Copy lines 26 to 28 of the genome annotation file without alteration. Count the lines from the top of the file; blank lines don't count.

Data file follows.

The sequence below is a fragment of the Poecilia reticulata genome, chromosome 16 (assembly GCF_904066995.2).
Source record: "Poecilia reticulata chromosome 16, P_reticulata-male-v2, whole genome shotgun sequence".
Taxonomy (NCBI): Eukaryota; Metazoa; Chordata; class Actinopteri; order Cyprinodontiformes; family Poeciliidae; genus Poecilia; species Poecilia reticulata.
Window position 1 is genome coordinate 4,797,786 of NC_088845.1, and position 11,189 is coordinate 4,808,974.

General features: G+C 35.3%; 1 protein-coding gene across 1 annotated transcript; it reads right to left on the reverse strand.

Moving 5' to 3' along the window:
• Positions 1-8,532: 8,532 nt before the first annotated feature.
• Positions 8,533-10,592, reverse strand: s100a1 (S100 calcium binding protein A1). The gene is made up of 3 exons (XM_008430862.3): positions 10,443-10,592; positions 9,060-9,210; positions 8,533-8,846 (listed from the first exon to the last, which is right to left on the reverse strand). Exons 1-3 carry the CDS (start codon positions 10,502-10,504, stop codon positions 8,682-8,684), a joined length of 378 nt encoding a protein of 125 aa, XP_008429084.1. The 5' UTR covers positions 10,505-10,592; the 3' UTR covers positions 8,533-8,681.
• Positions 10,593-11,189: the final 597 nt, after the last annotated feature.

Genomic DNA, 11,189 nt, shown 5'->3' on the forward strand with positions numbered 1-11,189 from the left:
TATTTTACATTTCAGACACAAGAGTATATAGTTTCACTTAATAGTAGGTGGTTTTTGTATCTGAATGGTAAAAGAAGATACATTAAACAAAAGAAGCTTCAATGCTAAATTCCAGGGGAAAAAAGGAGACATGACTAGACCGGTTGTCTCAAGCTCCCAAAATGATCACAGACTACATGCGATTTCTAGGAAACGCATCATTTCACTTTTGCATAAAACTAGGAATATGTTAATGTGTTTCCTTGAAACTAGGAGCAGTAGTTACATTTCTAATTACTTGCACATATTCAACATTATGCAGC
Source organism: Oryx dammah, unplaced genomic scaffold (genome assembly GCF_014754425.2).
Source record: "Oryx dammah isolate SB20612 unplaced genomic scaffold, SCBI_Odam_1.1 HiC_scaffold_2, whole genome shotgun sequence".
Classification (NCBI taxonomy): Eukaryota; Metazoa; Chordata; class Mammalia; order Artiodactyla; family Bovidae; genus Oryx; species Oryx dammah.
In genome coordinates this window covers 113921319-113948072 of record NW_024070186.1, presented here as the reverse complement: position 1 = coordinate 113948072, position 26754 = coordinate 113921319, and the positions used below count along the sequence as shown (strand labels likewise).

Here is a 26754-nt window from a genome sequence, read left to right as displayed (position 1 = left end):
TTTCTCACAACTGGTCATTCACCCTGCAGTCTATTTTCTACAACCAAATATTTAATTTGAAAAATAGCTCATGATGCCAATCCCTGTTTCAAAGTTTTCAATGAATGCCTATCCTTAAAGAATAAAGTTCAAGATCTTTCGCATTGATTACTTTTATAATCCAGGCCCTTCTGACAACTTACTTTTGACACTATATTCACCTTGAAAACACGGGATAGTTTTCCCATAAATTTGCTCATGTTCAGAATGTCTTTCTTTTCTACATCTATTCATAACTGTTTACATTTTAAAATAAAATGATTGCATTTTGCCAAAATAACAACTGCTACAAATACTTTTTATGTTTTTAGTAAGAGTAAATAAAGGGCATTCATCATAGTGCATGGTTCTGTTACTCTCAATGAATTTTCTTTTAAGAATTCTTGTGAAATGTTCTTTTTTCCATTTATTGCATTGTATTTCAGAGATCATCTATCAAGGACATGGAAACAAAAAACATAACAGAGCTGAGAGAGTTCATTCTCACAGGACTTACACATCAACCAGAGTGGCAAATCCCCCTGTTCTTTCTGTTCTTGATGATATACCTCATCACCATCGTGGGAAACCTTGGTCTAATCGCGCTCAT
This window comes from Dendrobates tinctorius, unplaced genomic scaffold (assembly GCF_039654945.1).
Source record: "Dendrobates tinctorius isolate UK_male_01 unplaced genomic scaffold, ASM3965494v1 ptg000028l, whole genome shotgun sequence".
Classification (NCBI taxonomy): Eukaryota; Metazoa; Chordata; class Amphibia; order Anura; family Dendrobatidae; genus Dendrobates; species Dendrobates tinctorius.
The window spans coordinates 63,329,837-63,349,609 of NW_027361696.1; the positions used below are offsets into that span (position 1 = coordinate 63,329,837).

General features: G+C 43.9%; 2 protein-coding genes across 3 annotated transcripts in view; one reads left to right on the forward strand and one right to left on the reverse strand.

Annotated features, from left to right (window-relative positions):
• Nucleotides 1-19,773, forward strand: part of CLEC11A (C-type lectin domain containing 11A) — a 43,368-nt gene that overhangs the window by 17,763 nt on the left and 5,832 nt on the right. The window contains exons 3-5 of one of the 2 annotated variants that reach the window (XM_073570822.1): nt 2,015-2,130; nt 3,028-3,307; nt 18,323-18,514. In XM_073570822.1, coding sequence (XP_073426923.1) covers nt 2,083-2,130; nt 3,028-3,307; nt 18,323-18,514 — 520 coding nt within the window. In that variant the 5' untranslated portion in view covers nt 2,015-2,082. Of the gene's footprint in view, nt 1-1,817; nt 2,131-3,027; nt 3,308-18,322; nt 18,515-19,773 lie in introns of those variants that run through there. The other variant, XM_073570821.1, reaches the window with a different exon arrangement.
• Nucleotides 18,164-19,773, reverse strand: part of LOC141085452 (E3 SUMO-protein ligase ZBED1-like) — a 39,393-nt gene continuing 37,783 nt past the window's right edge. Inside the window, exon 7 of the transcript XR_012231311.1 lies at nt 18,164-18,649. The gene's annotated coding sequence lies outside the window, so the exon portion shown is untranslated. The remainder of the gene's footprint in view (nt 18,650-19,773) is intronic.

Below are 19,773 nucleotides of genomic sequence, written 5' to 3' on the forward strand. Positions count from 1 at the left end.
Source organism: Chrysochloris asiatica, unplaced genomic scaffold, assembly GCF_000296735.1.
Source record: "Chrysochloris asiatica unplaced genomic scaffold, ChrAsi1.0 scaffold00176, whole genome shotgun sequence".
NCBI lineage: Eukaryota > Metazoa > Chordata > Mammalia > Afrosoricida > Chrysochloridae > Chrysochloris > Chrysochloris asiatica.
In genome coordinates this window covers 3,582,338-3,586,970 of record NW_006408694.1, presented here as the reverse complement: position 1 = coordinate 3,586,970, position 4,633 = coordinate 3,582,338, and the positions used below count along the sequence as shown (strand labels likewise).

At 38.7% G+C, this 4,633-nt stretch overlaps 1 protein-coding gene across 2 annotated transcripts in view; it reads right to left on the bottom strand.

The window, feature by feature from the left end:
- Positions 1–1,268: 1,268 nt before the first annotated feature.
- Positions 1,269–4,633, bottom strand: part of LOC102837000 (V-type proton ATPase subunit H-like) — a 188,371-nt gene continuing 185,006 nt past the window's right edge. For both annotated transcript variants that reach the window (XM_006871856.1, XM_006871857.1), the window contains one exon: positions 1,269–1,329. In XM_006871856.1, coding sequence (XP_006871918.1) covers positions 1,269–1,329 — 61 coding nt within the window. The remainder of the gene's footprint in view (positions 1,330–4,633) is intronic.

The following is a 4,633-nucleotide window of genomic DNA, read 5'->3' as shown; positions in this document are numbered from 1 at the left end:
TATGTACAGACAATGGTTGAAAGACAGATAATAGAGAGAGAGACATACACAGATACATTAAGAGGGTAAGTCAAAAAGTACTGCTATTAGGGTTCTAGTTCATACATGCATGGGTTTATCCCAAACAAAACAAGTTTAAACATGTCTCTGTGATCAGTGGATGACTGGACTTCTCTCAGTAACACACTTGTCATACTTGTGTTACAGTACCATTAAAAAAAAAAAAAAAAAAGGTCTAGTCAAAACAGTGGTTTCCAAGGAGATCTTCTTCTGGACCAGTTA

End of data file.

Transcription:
Below are 19,773 nucleotides of genomic sequence, written 5' to 3' on the forward strand. Positions count from 1 at the left end.
Source organism: Chrysochloris asiatica, unplaced genomic scaffold, assembly GCF_000296735.1.
Source record: "Chrysochloris asiatica unplaced genomic scaffold, ChrAsi1.0 scaffold00176, whole genome shotgun sequence".